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Japanese young people helped LDP win election

  • November 13, 2017
  • , Mainichi evening edition , p. 2
  • JMH Translation

Are Japanese young people becoming “conservative”? In last month’s Lower House election, the approval rating for the ruling Liberal Democratic Party (LDP) was much higher among people in their teens and twenties than any other generations. So what drives them to support the LDP?


An exit poll conducted by Kyodo News on the election day shows that 47.2% of people in their teens and 42.1% of people in their 20s said they voted for the LDP in the Tokyo proportional representation block. Meanwhile, around 30% of people in their 30s to 70s said so. As for people in their 60s, 28.3% of people supported the LDP while 28.4% backed the Constitutional Democratic Party of Japan (CDPJ). The tendency of the youth supporting the LDP was also seen in other proportional representation blocks.


Shonosuke Nogami [sp.?], a 19-year-old freshman at Keio University, says, “The opposition parties focused on the scandals involving Moritomo Gakuen and Kake Educational Institution in the election. But it was not a policy discussion. It also seemed that candidates for lawmakers, who belong to the legislative body, are encroaching on judicial independence despite the separation of the administrative, legislative, and judiciary branches of government. So I couldn’t support them.” He did not vote but said he leans toward the LDP.


Yui Kuwahara [sp.?], a 20-year-old sophomore at Waseda University, says, “My greatest concern is finding a job. The job market is improving. I don’t want that to change because of a change of the government.”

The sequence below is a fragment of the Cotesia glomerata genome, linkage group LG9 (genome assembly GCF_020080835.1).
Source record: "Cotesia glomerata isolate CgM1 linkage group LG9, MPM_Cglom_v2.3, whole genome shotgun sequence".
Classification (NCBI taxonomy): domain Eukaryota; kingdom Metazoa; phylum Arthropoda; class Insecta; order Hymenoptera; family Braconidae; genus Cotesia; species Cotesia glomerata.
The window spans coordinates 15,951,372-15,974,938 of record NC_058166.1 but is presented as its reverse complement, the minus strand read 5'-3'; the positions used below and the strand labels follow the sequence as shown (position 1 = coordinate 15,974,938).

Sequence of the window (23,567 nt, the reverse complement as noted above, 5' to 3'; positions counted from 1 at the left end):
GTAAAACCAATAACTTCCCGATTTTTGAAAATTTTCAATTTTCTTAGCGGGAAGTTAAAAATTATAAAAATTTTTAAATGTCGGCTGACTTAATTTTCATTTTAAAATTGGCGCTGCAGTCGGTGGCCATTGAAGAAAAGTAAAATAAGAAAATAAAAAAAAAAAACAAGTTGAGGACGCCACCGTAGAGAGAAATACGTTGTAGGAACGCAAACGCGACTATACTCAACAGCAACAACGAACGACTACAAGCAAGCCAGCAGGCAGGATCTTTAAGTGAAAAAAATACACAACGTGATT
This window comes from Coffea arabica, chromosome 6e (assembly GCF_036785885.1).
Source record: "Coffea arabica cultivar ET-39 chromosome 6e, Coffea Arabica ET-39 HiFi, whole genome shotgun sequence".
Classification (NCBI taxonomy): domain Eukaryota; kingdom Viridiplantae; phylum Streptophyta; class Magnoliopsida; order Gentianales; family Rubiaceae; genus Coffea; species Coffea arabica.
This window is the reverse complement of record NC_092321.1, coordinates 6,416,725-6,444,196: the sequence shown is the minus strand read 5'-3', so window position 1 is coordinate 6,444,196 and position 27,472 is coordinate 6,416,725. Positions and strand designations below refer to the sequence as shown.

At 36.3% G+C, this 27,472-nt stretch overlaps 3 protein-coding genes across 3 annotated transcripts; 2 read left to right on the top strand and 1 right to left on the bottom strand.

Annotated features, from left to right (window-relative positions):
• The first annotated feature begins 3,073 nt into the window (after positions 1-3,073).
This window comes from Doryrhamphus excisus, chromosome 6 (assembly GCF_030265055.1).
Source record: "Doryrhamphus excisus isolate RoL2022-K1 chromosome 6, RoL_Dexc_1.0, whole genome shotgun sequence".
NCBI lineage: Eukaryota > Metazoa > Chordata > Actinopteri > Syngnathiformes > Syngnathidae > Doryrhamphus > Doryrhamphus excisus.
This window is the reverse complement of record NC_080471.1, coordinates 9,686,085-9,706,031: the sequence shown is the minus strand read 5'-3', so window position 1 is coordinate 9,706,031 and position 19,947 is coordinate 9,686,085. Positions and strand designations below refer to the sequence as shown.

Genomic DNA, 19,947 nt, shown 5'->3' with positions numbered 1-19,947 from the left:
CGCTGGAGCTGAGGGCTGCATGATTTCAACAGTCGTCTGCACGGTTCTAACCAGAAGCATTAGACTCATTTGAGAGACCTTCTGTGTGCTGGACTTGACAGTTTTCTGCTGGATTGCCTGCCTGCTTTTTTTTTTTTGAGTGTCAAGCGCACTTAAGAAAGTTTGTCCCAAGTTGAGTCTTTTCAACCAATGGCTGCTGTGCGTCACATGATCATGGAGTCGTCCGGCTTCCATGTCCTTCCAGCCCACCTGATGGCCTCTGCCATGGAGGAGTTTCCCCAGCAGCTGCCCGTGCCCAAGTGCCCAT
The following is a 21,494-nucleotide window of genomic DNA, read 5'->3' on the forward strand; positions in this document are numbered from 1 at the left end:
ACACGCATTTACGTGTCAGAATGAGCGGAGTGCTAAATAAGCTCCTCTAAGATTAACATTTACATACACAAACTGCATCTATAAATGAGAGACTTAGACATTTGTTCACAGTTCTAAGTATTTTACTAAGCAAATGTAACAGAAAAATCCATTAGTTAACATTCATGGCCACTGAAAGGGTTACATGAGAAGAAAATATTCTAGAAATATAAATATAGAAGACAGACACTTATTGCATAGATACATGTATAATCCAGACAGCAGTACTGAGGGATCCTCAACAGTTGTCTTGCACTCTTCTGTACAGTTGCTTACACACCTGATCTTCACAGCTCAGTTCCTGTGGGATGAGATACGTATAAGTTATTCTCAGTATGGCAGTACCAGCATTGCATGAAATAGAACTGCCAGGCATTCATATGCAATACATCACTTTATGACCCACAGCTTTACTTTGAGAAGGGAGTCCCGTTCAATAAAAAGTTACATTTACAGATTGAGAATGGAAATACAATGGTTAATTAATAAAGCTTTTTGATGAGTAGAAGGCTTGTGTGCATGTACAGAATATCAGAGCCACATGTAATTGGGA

It can be said that the LDP’s landslide victory was attributable to eligible voters who got tired of the constant alignment and realignment in the opposition bloc and voted for the LDP as a better option.


A group of researchers led by Toshio Tomoeda, a specially appointed sociology professor of Osaka University, have conducted a survey of more than 10,000 high school students in Fukuoka and other areas every six years for three times since 2001. When asked, “Does it stand to reason to abide by school rules,” a total of 68.3% of the students said “yes” or “generally yes” in 2001. But the figure substantially increased to 75.4% in 2007 and to 87.9% in 2013. As for the question of “Do you think Japanese culture and traditions are superior to those of other countries?” 29.6% said “Yes” in 2001. The figure continued to rise, reaching 38.7% in 2007 and 55.7% in 2013.


Tomoeda says, “In a society full of risks, it’s better to go along with existing rules than to deviate from them. So young people today tend to prefer a vertically-structured society and value the maintenance of order.”


He has also found out that youngsters today are living in two spaces — the conventional “public space” and the “enjo [burning] space” on the Internet. If they stand out in the public space, they won’t be criticized directly on the spot but be bashed in the burning space afterwards. So they avoid stirring debate.”